Right speed limit for right road
PUBLISHED: 12:41 24 August 2006 | UPDATED: 14:47 12 May 2010
SPEED limits are back in the news again and this time it s about local roads. Many rural roads are not suited to the national speed limit of 60mph for single carriageway roads. That is perfectly obvious and the Freight Transport Association has no problem
SPEED limits are back in the news again and this time it's about local roads.
Many rural roads are not suited to the national speed limit of 60mph for single carriageway roads. That is perfectly obvious and the Freight Transport Association has no problem with a review looking at reducing the limits on these roads.
On the other hand there are many rural single carriageway roads of good standard where goods vehicles are limited to a maximum allowable speed of 40mph - and the terms of the review make it clear that consideration should also be given to raising limits as well as cutting them.
This artificially low limit, set decades ago, causes frustration to following drivers and increases greenhouse gas emissions due to the inefficient running speeds of the engines.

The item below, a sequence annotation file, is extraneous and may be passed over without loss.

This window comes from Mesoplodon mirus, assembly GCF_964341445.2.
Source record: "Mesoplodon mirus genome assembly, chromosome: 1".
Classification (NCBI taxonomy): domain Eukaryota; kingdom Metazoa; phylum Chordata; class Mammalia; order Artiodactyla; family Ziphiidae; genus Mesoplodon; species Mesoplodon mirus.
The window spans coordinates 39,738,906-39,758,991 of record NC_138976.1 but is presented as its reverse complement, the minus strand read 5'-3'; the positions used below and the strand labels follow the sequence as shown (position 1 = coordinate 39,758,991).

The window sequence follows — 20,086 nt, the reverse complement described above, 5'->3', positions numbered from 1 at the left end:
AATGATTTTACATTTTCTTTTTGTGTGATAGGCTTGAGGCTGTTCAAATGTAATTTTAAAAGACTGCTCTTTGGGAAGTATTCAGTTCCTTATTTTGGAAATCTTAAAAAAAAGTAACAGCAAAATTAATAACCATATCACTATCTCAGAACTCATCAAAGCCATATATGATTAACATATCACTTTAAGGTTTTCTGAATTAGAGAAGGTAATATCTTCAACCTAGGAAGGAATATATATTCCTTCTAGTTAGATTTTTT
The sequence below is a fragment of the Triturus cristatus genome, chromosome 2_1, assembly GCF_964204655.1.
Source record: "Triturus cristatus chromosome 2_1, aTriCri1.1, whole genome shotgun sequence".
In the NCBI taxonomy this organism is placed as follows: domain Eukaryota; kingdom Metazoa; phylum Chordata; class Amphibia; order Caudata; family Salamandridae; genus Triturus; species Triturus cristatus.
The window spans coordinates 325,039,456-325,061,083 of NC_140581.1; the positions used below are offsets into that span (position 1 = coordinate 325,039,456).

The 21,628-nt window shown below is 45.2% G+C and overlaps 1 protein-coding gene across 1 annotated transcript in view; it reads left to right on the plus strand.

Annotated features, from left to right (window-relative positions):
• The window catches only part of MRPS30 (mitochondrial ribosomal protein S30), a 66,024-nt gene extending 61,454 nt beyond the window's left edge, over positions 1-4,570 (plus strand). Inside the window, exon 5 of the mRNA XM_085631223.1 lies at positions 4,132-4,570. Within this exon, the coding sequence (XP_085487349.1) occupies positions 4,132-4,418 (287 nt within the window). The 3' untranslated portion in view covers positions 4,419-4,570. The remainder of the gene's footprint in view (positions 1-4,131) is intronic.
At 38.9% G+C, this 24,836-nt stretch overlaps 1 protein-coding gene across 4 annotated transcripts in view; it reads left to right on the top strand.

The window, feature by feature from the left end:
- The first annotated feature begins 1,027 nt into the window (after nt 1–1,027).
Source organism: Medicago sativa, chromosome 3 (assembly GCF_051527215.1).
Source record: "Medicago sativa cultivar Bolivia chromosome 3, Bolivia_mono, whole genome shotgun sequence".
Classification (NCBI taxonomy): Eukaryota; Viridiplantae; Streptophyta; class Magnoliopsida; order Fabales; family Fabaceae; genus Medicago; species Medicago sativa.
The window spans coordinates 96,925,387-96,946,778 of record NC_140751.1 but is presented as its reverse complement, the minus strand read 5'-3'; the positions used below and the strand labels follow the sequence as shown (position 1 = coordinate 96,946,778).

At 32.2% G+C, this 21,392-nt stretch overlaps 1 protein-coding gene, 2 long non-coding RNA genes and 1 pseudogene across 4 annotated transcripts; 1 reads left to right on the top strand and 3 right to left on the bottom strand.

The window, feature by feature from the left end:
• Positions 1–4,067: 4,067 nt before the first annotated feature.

Since those days we have seen major improvements in the safety quality of roads, improved safety standards of vehicles and enhanced controls on drivers' skills and management.
It is entirely logical that all speed limits are reassessed so that sensible limits, suitable for the road and the traffic using it, can be introduced.
A speed limit of 50mph for goods vehicles, strictly enforced, would be much more acceptable on specified good quality single carriageway roads than what is happening at present.
The police now tend to use the expression "inappropriate speed" rather than speeding.
The review provides the chance to apply appropriate speed limits to our roads. Some of those may be lower than the current limits, but, if the road is of suitable quality, then 50mph could be an appropriate limit for goods vehicles on some single carriageway roads.
Getting the right speed limit for the right road will not only increase road safety but make the movement of cars and commercial vehicles more efficient.
And we must also not forget that lorries and vans are the safest vehicles on the road, involved in fewer accidents per vehicle mile travelled than cars and motorcycles. It is vital that we retain and further improve that good record.
Head of Policy
Freight Transport Association